Claude Going for Gold! by Alex T Smith

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I've been a fan of Claude from the beginning. He charmed me from the start, with his plump tummy, little legs, red jumper and rather fetching beret. I can't help but love a dog who wears a beret! He also has a charming best friend, Sir Bobblysock, (who is indeed a woolly sock) who always makes me laugh. In this particular book they are off on another hunt for an adventure, and although it seems for a while that there is simply no fun to be had outside of the house they finally fall, literally, into a Very Exciting Sports Competition! Full review...

Do You Remember? by Helen Docherty and Mark Beech

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We have various picture books in our house that have a tendency to leave me a little blurry eyed, whilst my children remain entirely nonplussed! Aimed at sparking some parental emotion, the stories behind them are often a little lacking. This book, however, works for both children and grown ups, in a really lovely way. Beginning with a small child's cry of I can't do it! the mum in the story reminisces about all the many different (and funny) things that her child has learned to do over the years, encouraging her that she has always got there in the end. Full review...

What Will Danny Do Today? by Pippa Goodhart and Sam Usher

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Every day we face a multitude of choices, from what to wear and what to eat to what to do when we get home in the evening. This book is all about making decisions, but in a very simple and fun way that encourages discussion with your toddler. The character we are deciding for is a little boy called Danny, and we follow him through the course of one day, thinking about what he will decide on each page. Full review...

The Very Grumpy Day by Stella J Jones and Alison Edgson

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Happiness is contagious, but did you ever consider that grumpiness might be too? If you look at Bear, it's quite plain to see. He's not having a good day, and when he takes it out on Mole, it spreads quickly through the forest, with Hedgehog and Fox and the squirrels and the owls all getting a taste. What a horrible, grumpy day for everyone. Full review...

Does a Kangaroo Have a Mother Too? by Eric Carle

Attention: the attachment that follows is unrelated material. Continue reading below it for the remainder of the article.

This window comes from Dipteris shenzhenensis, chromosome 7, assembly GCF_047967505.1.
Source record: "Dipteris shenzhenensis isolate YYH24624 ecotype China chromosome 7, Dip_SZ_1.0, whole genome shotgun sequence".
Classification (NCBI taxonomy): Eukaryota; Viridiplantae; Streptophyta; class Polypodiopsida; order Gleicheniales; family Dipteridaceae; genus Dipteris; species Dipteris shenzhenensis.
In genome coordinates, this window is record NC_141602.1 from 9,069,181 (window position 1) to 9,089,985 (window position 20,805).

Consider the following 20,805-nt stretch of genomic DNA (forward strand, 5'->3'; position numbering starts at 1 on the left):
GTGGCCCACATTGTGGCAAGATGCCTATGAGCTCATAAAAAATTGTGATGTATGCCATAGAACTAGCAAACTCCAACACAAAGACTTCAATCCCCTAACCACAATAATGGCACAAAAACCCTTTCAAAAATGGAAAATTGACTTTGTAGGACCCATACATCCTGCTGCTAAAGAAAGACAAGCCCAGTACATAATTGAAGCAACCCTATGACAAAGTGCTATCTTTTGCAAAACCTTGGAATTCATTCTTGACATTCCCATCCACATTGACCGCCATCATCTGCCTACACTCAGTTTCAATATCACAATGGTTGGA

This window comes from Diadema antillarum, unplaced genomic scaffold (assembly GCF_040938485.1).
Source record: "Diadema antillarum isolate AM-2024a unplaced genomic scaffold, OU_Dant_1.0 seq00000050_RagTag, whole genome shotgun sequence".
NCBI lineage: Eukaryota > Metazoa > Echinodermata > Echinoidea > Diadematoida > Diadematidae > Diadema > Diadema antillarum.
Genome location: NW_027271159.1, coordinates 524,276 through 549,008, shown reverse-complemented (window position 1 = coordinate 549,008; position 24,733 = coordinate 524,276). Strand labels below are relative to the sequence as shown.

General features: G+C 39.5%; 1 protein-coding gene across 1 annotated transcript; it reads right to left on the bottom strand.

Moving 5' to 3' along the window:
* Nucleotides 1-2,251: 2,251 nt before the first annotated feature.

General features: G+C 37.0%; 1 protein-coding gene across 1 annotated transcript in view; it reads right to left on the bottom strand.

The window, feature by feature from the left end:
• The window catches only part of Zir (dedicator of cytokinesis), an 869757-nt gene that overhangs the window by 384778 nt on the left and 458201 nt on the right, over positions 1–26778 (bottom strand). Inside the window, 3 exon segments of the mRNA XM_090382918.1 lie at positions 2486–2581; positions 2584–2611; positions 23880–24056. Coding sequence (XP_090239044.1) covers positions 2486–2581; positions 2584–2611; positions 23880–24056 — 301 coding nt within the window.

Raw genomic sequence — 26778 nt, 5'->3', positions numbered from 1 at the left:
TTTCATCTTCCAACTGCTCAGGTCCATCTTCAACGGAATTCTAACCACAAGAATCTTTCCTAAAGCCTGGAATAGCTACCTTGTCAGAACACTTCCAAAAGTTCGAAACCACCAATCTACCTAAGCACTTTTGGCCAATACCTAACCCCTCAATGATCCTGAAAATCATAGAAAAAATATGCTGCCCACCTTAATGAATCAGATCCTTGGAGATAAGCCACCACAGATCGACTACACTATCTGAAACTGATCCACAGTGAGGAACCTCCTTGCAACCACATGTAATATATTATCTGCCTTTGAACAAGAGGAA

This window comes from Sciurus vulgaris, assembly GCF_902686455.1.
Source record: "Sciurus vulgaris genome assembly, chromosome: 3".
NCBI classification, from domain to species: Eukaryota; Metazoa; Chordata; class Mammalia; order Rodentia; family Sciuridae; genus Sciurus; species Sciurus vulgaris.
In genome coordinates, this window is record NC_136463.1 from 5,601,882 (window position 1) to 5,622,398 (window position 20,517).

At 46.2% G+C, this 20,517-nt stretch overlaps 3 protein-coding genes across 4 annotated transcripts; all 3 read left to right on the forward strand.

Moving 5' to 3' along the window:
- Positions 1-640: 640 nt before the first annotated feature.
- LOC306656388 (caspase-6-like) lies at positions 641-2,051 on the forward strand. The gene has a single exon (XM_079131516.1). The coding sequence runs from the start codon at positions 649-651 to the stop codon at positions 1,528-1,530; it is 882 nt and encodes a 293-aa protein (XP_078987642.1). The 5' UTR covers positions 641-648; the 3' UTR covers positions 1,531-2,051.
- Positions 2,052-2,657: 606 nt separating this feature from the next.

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Babies have mothers, mothers who may well be reading these books with them. And their mothers have mothers, or they used to at any rate. But what about other animals. Does a kangaroo have a mother? How about lions and dolphins? Full review...

Little Red by Bethan Woolvin

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We all know the story of Little Red Riding Hood, yes? Like many fairy tales, it's a little dark, so when you hear of a version that reimagines the story, your mind starts to wonder how they may have done this. Maybe a happy ending? That would be nice. Full review...

The Ugly Duckling by Mara Alperin and Sue Eastland

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There are certain fairy tales that you need to know as a child, not only because they are fun stories themselves, but because they inform other stories too. How are you going to know what is happening in future books when they play off a classic; unless you know the classic? Therefore, before embarking on Meta novels that reimagine old stories, get the basics down pat first. How about the story of an unfortunate duckling who was incredibly ugly? Full review...

Eeyore Loses a Tail (Winnie the Pooh Classics) by A A Milne and E H Shepard

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Eeyore, the Old Grey Donkey stood in the thistly corner of the forest and thought about things. He was quite a philosopher in his own way, but his most profound thought occured when Winnie-the-Pooh came along and enquired as to how he was.

Not very how, he said. I don't seem to have felt at all how for a long time. Full review...

The Adventures of Beekle: The Unimaginary Friend by Dan Santat

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A child's imagination can be a powerful tool, so their imaginary friend could be absolutely anything. How about a giant panda or an octopus that likes to build sandcastles? But what of those forgotten creatures; if an imaginary friend sits in the dark and no one thinks about them, do they exist? An audacious animal may just buck up the courage to stop waiting around for someone to imagine them and instead seek out their friend. Full review...

We're in the Wrong Book! by Richard Byrne

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Rarely do you read a book written for adults that breaks the fourth wall, but not a month goes past that I don't stumble across a children's book that has characters talking to the reader, or jumping from book to book. Done well, the idea of leaping from genre to genre within the refines of the same text is a great way of introducing youngsters to different types of reading material. Done averagely and it feels more like an author ticking off that pesky fourth wall breaking book for their resume. Full review...

Cat's Colours by Airlie Anderson

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Great Britain can feel like a grey country sometimes, especially on a cold winter's day when the fog is thick in the air. You can barely see your own hand in front of you, never mind the fertile landscape. Bringing a little colour into a grey world is like bringing a little joy in, so perhaps you can find a little happiness following Cat as she looks for some colour? You may even discover a wonderful surprise at the end of the adventure. Full review...

The Lion Inside by Rachel Bright and Jim Field

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Books about scary beasts that turn out to be not so scary are immensely popular, and I blame Disney for how much of a hit this one is sure to be. The reason is sitting quietly on top of a rock on page five. Why, hello Mr Lion. Full review...

Peekaboo 1 2 3 by Gareth Lucas